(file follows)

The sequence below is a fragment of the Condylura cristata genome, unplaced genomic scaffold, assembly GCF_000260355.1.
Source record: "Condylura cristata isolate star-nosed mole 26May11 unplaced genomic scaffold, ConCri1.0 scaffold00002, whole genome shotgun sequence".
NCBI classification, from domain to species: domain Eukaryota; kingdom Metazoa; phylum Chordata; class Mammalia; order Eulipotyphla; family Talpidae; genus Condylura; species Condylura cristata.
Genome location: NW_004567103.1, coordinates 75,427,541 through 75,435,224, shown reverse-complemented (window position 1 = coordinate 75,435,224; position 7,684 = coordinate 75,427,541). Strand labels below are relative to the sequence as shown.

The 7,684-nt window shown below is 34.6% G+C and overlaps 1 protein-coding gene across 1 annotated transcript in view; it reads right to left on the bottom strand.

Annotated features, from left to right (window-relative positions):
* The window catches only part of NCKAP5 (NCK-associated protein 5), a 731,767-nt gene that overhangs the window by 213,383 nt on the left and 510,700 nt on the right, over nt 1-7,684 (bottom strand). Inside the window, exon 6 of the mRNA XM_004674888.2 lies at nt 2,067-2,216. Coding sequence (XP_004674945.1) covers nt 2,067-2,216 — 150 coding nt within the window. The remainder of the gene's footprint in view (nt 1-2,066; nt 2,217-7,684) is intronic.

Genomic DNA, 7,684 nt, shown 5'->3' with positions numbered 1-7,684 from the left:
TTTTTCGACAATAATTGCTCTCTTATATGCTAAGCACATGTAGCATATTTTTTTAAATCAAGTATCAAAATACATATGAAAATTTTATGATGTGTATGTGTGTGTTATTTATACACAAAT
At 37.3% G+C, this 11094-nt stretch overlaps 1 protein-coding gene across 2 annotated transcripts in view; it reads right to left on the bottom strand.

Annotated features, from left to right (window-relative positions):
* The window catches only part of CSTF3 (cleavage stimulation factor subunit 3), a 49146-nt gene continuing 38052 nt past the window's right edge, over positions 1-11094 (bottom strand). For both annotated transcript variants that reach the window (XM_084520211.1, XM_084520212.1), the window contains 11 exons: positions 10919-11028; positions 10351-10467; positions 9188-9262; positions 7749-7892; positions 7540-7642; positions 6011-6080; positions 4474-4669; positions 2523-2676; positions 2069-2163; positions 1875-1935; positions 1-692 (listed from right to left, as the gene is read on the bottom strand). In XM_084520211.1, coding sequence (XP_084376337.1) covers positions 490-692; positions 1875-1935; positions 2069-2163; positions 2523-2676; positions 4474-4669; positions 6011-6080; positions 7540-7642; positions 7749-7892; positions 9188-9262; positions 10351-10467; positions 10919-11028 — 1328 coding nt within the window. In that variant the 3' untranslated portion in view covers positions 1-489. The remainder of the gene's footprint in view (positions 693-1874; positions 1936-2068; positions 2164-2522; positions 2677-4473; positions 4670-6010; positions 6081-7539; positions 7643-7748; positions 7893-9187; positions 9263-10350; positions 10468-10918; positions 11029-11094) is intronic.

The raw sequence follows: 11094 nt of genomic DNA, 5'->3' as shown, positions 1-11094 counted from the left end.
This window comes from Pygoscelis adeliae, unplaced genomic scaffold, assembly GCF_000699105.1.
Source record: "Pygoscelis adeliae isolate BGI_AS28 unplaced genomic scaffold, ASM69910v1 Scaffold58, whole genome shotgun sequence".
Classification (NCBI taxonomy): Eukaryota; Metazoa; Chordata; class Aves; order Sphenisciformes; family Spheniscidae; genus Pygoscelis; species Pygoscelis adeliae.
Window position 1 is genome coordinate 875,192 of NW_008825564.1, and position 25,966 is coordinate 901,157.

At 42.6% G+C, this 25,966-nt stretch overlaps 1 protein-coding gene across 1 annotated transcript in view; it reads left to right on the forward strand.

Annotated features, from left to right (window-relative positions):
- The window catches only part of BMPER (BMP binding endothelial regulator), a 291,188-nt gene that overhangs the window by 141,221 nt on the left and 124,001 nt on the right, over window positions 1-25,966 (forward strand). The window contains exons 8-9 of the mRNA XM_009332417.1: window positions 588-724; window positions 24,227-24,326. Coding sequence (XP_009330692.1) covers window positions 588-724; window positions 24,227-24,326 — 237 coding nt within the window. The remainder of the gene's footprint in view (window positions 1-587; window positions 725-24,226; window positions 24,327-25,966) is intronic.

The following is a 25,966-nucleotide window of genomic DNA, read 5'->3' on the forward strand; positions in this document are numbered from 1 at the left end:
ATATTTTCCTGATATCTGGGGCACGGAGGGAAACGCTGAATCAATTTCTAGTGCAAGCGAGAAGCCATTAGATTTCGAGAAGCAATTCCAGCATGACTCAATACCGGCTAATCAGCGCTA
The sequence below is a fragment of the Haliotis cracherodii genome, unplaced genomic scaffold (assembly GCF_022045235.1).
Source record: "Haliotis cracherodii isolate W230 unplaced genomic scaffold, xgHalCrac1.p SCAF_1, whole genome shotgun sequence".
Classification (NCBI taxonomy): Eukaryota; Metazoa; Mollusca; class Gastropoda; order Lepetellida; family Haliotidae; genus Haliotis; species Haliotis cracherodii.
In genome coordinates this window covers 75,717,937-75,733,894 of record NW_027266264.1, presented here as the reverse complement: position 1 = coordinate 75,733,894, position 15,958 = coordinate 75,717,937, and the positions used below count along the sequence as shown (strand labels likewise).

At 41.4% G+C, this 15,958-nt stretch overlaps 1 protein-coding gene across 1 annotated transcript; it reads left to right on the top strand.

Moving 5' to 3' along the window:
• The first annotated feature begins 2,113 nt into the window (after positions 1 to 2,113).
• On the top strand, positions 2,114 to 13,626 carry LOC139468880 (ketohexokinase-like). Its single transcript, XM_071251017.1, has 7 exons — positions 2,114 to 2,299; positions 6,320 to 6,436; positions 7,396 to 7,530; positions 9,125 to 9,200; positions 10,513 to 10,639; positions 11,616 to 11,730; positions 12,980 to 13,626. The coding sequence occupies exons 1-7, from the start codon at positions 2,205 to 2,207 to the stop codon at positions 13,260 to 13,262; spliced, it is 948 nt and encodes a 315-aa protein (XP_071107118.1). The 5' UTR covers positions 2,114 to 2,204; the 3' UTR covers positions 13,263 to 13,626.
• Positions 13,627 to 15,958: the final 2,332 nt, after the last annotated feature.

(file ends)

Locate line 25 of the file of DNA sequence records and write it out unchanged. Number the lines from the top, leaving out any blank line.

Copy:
Classification (NCBI taxonomy): Eukaryota; Metazoa; Mollusca; class Gastropoda; order Lepetellida; family Haliotidae; genus Haliotis; species Haliotis cracherodii.